The history of science shows some wrong theories being accepted by leading scholars for long periods of time. Ptolemaic astronomy, unquestioned for over 1200 years, is a prime example. Not all examples are old, though. In modern times as well, scientists are finding that theories unquestioned for decades, even centuries, were wrong. That being so, what confidence can we have that today’s scientific beliefs will stand the test of time for the next decade or century? A recent spate of science articles shows some long-held theories being questioned – others being tossed overboard.
Body Language Says Design
July 17, 2011
Your body is speaking to scientists. Some of them hear it saying evolution. Others think it says intelligent design. What characteristics would each side expect? Most people intuitively know design when they see it. Here are three recent scientific papers that may help interpret body language.
Can evolutionary theory explain terrorism?
July 2, 2011
In military strategy, it is vital to know what the enemy is up to. Can evolutionary theory help? An interdisciplinary team at the University of Miami got their heads together and appealed to an evolutionary notion called the “Red Queen” hypothesis, and claimed it provides a “Pattern in Escalations in Insurgent and Terrorist Activity” that is neutral regarding the good guys and the bad guys. It resembles, they argue, how pedators and prey evolve in nature. They offer their model as a way military planners can have the ability “to estimate not only the number of fatalities but how often attacks that result in fatalities will take place.” They applied their pattern prediction to the wars in Iraq and Afghanistan. How robust is this notion, and should evolutionary theory take credit for it?
Avoid Confusion: Disbelieve Paleoanthropologists
June 28, 2011
If you care about the true history of the human race, don’t believe paleoanthropologists. They are clueless and confused. Every solution they come up with creates new problems, and their boastful announcements are likely to be overturned. That’s the gist of a commentary in PNAS by Bernard Wood, who wrote, “The origin of our own genus remains frustratingly unclear.” He ought to know; he’s an eminent paleoanthropologist himself.
NOMA Still Isn’t Working
June 26, 2011
Science journals and websites continue to act as if religion is a subcategory of the science department. If Stephen Jay Gould thought that NOMA was a good idea to keep peace between science and religion (see 11/05/2006), nobody paid any attention. Scientism has taken over the world. Teen religion: In “Teens Maintain Their Religion,” Medical […]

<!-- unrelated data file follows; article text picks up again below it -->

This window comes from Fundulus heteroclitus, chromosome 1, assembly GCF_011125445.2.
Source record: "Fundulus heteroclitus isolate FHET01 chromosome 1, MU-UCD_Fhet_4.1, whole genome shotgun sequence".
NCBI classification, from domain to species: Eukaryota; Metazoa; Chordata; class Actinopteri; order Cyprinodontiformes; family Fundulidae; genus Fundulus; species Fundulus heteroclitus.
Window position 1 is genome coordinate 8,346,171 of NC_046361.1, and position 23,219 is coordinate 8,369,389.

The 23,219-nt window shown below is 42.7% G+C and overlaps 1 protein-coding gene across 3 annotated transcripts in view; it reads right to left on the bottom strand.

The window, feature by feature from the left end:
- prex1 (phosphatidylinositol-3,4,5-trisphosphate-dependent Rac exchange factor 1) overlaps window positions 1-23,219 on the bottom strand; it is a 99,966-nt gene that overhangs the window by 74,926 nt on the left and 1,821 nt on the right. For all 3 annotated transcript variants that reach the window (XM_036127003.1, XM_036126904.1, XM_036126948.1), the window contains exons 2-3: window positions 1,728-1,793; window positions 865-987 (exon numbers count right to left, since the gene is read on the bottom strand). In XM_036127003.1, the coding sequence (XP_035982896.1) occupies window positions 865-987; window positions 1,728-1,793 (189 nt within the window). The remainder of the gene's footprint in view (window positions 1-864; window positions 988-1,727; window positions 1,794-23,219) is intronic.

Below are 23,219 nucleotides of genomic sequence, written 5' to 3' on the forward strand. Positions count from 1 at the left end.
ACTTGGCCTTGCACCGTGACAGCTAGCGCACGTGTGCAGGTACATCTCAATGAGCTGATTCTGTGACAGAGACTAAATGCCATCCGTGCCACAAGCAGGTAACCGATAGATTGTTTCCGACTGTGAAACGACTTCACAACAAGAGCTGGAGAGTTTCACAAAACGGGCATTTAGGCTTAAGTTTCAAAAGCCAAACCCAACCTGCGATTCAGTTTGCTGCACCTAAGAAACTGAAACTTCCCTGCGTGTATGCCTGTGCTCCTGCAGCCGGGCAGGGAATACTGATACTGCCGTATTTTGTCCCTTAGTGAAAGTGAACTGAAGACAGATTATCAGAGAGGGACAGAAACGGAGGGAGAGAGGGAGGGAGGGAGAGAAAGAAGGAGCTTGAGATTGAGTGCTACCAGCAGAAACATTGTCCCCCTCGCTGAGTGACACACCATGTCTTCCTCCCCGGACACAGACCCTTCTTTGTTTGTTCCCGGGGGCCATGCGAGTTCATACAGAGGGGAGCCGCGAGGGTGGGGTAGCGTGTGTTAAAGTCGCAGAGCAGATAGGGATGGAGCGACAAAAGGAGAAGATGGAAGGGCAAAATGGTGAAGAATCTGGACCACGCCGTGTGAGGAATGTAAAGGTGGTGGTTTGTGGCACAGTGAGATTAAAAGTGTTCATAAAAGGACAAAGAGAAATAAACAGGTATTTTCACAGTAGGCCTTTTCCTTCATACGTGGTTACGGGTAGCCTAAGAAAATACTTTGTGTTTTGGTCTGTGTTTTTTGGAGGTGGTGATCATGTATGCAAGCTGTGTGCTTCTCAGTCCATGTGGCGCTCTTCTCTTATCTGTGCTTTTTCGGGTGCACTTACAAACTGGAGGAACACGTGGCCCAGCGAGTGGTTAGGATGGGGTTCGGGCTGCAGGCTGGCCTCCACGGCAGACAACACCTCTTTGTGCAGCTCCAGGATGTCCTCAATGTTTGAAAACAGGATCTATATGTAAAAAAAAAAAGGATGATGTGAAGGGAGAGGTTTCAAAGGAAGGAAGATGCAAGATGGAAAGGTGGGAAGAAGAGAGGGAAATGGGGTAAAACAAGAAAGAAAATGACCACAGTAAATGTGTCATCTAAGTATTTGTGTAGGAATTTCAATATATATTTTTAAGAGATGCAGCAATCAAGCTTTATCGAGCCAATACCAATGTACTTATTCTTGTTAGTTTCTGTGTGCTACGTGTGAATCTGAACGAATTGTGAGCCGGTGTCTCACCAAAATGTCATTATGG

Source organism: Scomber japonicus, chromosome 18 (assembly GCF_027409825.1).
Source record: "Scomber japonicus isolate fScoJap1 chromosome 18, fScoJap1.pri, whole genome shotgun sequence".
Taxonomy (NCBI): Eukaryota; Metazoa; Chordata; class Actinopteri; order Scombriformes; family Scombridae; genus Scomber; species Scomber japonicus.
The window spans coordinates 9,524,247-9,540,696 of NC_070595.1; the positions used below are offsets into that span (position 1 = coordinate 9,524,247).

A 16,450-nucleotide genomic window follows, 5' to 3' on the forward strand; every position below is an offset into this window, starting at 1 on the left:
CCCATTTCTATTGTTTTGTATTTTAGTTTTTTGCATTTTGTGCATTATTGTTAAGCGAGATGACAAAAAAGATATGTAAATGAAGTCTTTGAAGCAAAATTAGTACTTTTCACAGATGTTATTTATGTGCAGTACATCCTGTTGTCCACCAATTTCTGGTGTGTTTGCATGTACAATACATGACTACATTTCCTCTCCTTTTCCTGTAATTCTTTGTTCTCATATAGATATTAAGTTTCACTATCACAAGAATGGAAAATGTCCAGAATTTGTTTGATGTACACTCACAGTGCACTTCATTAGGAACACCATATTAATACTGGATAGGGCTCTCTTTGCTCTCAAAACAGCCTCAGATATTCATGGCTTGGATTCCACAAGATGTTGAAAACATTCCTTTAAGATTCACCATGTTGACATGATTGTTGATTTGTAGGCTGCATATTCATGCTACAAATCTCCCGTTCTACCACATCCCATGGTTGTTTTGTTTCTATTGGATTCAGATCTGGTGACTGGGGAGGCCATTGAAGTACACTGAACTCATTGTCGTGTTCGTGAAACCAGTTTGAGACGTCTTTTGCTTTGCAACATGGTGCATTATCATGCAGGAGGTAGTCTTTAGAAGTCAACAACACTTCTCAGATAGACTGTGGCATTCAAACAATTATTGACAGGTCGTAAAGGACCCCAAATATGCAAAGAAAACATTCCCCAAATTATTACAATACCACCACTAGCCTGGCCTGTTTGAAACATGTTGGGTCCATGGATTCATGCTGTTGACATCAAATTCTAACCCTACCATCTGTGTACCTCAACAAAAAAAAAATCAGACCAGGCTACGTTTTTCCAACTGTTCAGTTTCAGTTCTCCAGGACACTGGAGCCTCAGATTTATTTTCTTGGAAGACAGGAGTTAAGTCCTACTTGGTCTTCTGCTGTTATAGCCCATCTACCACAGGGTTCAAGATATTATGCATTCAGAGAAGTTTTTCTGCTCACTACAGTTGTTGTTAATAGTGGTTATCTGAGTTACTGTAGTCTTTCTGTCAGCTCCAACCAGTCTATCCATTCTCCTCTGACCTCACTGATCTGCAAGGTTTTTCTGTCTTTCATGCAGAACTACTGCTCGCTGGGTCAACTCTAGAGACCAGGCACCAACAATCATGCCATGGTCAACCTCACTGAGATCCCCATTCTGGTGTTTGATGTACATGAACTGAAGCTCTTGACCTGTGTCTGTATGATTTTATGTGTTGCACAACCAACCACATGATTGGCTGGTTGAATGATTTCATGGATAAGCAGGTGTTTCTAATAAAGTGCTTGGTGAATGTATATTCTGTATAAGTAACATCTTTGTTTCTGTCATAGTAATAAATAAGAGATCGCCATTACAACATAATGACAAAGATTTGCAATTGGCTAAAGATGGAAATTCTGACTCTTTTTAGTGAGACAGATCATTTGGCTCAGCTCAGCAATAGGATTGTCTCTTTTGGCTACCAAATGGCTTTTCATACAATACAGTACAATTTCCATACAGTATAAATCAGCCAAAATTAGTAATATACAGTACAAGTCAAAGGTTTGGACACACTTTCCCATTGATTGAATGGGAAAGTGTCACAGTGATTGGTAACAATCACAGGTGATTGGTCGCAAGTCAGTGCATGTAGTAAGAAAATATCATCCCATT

Follow the Leader: Nature
June 21, 2011
Ever since biomimetics (the imitation of nature) gradually emerged around 2002 and really took off in 2005, it has not slowed down. Over 90 previous entries in these pages have reported teams all over the world seeking out natural designs for ideas. The reports have accelerated in recent years to the point where there is only space for short summaries that give a taste of the wide variety of engineering work taking inspiration from plants, animals, and even cells. You yourself might inspire some inventor. Here are a few more highlights from recent adventures in biomimetics.
Biological Information Symposium a Success
June 4, 2011
Friday morning June 4, participants were on their way homes across America and in Europe from a successful conference entitled Biological Information: New Perspectives. They had come to hear leading lights in the Intelligent Design movement deliver 27 scientific presentations on a variety of subtopics under the umbrella theme of information in biology. From all appearances, everyone had a great time of fellowship, encouragement and intellectual stimulation. No protesters or critics detracted from the event—partly because it was not widely advertised, in order to protect the identity of those wanting to take part without jeopardizing their careers.
Appreciate Your Gifts
May 29, 2011
We like to showcase stories of amazing animals, but humans are special, too. What animal can boast some of the qualities that science has recently reported?
A Little Knowledge Without Ethics
May 28, 2011
A little knowledge is a dangerous thing. When is knowledge enough? And can a lot of knowledge be a dangerous thing, too? Whether little or much, knowledge without ethics empowers evil.